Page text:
Seeing your child for who they are means taking a step back and seeing the person who is there without needing them to meet any picture we might have.
You might even find that taking this step back and putting aside your pictures allows you to be more of the real you with your child as well, something children absolutely adore.As parents, teachers, childcare workers, babysitters or extended family members, we think we are holding children as equals when we speak and interact with them, but we will never truly hold them as equal until we give ourselves the space to really see who is looking back at us from behind the high chair, the backseat of the car or behind the Lego masterpiece. Though they come in small packages, children are innately wise, deeply loving and inspiring in their knowing of themselves and not holding this back. When we see all the wonders that are there beyond the tiny packaging, it is simple to speak to them as you would to an adult albeit with simpler words, to hold them to their true potential and listen to truly hear them because you actually feel that they are everything that adults are, only still developing their skills.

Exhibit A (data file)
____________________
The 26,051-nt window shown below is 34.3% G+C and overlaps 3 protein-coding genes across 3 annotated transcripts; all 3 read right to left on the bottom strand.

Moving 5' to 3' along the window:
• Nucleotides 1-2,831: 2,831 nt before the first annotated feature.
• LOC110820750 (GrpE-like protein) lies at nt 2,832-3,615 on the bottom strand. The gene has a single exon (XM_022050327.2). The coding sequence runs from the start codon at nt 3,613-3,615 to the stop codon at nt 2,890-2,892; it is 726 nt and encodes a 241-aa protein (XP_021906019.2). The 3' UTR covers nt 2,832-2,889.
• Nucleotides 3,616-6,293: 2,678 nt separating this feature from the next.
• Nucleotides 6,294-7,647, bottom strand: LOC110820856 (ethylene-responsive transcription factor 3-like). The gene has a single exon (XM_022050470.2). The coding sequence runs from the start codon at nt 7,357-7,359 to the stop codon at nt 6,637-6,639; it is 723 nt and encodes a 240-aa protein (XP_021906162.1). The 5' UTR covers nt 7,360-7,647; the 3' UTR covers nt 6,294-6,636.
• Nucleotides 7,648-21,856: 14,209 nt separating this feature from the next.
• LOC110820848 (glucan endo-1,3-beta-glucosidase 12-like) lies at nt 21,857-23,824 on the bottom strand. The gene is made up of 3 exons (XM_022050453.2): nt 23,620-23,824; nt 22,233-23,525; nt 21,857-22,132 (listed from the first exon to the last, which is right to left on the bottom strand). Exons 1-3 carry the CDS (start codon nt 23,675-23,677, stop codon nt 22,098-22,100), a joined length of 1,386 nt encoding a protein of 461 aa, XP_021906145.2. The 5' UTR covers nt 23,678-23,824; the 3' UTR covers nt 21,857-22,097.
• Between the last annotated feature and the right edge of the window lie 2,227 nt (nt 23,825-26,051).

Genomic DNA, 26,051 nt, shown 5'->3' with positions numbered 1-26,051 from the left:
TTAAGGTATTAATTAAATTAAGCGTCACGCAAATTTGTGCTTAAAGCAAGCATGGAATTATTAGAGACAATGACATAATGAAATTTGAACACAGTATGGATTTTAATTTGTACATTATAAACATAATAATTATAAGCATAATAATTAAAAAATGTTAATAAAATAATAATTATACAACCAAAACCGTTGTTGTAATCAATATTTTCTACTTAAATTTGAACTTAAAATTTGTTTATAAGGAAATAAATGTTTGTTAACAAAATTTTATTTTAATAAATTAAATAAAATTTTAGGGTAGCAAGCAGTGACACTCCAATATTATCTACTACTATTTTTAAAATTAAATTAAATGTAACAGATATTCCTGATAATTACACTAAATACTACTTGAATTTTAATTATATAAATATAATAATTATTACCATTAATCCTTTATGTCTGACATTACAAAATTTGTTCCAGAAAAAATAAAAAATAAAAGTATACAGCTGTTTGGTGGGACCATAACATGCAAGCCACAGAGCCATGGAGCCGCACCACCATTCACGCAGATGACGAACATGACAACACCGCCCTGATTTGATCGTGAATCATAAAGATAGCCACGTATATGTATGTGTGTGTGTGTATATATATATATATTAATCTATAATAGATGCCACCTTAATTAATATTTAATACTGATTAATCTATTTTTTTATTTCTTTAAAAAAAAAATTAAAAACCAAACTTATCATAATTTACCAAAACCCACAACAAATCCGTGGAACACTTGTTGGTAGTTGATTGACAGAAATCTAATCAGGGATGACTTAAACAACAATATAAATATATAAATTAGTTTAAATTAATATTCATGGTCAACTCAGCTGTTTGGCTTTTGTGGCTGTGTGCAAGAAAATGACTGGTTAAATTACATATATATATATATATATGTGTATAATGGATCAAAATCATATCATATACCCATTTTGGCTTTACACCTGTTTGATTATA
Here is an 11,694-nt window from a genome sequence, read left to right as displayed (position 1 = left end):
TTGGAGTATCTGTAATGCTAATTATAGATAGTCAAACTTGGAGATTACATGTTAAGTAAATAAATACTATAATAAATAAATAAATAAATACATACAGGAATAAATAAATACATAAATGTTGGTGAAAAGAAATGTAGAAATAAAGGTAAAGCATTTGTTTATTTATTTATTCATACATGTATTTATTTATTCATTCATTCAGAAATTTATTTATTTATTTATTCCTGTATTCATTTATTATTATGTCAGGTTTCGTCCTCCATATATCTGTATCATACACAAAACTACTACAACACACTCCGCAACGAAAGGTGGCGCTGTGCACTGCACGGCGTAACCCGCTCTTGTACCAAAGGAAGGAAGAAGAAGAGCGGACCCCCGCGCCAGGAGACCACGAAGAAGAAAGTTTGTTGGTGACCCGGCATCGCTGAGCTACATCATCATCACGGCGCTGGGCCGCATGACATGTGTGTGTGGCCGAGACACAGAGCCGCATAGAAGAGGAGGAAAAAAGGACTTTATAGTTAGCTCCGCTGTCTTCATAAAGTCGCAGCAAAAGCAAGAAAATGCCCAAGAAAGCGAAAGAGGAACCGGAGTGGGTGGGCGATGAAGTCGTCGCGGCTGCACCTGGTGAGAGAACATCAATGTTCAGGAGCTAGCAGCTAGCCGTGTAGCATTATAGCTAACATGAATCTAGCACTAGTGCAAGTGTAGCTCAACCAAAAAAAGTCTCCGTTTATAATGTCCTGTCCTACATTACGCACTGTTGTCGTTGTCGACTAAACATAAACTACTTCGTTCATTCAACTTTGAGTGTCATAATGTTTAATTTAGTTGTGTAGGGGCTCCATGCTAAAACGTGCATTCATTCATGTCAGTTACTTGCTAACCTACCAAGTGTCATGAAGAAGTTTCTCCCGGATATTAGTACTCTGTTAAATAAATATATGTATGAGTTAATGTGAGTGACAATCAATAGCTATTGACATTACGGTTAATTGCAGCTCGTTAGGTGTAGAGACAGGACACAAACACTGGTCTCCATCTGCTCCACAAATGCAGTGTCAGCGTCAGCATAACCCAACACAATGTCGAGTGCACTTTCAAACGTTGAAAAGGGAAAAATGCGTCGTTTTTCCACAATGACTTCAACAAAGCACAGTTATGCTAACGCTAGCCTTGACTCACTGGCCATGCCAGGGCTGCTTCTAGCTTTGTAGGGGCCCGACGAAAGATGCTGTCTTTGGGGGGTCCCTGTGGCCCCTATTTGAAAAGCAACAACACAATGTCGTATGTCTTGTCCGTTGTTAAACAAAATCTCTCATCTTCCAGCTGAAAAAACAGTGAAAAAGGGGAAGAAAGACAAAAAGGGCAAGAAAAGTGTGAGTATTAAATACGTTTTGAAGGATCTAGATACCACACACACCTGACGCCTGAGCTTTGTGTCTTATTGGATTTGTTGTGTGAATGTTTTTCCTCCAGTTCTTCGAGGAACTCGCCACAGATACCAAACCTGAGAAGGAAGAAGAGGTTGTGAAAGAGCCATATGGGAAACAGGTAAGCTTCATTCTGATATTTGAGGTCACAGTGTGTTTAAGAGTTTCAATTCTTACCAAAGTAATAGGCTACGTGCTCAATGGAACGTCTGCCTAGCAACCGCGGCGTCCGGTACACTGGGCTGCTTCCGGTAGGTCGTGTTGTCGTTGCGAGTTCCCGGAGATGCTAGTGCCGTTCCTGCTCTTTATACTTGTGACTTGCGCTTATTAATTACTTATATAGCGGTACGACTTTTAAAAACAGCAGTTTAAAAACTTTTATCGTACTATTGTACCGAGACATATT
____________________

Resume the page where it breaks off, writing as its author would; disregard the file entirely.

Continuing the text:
All children crave this level of relationship from their parents and the significant adults in their life. When they don’t receive this, children will look for attention or recognition for being good, being naughty and achieving or doing things well as a substitute for this deep level of relationship.
It is gorgeous to live day-to-day with this as the foundation of your relationship with your children. You will be amazed at the way children blossom in relationships where their amazingness is seen and any issues or difficulties seen as minuscule compared to who they are.
With this as our foundation, we are able to accept and respond to unwanted or non-preferred behaviours without judgment and in a way that offers a much greater level of support.
Similarly, children feel deeply held by parents who teach them the skills they need for life and their education from the knowing that what they are learning is important but doesn’t hold a candle to who they are before they do or achieve anything.
This article was originally published in the February 2016 Edition of Haven Magazine.